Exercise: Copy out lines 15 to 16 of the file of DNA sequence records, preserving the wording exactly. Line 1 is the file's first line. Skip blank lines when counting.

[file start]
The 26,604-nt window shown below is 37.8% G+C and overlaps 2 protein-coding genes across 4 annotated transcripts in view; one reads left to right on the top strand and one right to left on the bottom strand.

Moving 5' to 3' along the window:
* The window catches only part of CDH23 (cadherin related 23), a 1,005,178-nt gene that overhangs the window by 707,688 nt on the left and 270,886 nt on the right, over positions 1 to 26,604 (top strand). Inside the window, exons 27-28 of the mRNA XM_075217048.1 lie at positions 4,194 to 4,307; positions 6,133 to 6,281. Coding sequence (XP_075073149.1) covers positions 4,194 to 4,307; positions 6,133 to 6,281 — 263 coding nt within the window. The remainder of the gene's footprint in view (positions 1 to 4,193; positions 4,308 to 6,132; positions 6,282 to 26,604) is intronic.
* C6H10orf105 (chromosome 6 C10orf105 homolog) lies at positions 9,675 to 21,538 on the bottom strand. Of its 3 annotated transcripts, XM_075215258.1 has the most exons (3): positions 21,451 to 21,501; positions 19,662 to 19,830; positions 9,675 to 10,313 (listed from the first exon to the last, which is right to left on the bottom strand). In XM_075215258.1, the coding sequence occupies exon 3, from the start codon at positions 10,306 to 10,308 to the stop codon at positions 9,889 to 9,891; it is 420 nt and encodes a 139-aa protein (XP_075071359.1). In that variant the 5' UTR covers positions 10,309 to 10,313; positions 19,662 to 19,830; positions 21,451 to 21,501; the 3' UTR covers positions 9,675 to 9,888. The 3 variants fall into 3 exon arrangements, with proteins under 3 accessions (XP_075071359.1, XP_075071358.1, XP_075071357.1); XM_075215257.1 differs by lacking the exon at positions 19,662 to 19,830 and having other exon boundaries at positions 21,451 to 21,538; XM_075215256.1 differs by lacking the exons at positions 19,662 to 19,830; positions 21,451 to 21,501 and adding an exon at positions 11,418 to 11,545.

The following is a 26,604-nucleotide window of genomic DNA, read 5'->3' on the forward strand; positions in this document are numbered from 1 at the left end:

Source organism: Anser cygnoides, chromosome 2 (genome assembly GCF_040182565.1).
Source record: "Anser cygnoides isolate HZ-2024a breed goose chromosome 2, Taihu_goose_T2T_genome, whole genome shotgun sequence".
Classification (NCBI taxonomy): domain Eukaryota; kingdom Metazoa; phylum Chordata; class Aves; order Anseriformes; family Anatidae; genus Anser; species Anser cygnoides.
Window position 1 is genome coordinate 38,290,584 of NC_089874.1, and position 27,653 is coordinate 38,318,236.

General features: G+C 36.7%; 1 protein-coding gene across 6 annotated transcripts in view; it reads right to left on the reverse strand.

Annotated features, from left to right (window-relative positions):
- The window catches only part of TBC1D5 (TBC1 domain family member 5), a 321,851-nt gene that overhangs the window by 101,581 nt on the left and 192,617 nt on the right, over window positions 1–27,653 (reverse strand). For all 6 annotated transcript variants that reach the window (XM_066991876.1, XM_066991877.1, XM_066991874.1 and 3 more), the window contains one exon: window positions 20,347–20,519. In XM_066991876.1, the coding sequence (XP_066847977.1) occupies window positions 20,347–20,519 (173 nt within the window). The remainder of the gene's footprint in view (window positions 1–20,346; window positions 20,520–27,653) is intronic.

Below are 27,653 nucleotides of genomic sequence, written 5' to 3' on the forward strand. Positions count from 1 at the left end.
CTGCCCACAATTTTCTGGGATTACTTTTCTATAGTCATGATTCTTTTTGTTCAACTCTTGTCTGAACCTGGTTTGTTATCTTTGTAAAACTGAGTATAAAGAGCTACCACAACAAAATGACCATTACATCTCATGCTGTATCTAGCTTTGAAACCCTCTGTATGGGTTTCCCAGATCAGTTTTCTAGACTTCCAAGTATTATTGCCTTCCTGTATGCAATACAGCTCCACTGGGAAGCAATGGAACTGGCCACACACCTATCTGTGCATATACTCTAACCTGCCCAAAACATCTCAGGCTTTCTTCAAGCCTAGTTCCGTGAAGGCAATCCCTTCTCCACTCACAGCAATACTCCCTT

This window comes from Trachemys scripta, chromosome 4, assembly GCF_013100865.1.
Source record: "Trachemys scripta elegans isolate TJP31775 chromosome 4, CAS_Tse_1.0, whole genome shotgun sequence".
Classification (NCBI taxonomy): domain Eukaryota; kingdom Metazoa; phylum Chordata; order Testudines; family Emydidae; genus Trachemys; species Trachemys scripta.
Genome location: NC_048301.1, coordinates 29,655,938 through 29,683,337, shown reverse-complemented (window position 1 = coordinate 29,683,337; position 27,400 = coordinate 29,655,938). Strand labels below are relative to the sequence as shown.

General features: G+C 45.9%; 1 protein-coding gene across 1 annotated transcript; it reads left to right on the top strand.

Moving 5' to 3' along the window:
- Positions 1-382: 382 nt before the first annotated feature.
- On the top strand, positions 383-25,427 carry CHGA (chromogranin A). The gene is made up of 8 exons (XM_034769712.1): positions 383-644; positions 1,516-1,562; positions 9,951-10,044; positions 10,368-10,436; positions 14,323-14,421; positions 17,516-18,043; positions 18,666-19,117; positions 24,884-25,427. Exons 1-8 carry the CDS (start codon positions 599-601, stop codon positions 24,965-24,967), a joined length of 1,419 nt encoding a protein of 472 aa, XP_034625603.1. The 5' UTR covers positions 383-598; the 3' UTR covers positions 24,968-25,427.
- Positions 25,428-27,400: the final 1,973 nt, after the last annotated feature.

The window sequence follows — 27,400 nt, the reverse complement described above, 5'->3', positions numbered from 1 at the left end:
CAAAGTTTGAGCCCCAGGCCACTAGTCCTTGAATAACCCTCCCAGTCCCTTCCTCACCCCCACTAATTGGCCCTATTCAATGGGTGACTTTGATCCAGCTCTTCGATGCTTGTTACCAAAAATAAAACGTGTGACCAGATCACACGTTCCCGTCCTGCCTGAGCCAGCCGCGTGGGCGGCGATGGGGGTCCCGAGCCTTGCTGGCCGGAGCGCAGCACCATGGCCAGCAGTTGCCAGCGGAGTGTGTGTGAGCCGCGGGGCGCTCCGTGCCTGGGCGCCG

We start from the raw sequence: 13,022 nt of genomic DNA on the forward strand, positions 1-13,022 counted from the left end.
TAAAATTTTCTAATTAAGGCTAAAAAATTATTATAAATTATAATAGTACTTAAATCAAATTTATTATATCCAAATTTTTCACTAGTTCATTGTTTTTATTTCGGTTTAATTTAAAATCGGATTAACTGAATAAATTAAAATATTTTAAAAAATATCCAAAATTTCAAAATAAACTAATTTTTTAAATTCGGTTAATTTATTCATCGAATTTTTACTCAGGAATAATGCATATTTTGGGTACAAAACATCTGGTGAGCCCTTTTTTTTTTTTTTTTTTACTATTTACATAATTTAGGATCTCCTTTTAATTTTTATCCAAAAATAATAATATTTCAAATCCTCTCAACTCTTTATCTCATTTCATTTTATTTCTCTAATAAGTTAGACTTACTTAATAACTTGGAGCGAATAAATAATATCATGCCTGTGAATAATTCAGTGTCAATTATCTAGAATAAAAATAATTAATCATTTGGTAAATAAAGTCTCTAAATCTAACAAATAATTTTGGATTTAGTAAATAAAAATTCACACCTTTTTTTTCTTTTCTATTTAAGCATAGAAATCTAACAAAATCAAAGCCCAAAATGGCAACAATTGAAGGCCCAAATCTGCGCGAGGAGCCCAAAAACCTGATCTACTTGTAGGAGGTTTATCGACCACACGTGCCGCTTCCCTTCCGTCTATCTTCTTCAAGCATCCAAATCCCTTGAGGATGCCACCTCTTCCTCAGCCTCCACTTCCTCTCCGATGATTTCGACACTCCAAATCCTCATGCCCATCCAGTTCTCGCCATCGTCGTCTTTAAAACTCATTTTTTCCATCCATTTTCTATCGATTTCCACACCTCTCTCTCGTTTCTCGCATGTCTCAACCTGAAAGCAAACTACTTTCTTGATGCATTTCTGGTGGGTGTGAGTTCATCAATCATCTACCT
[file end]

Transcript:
This window comes from Trachemys scripta, chromosome 4, assembly GCF_013100865.1.
Source record: "Trachemys scripta elegans isolate TJP31775 chromosome 4, CAS_Tse_1.0, whole genome shotgun sequence".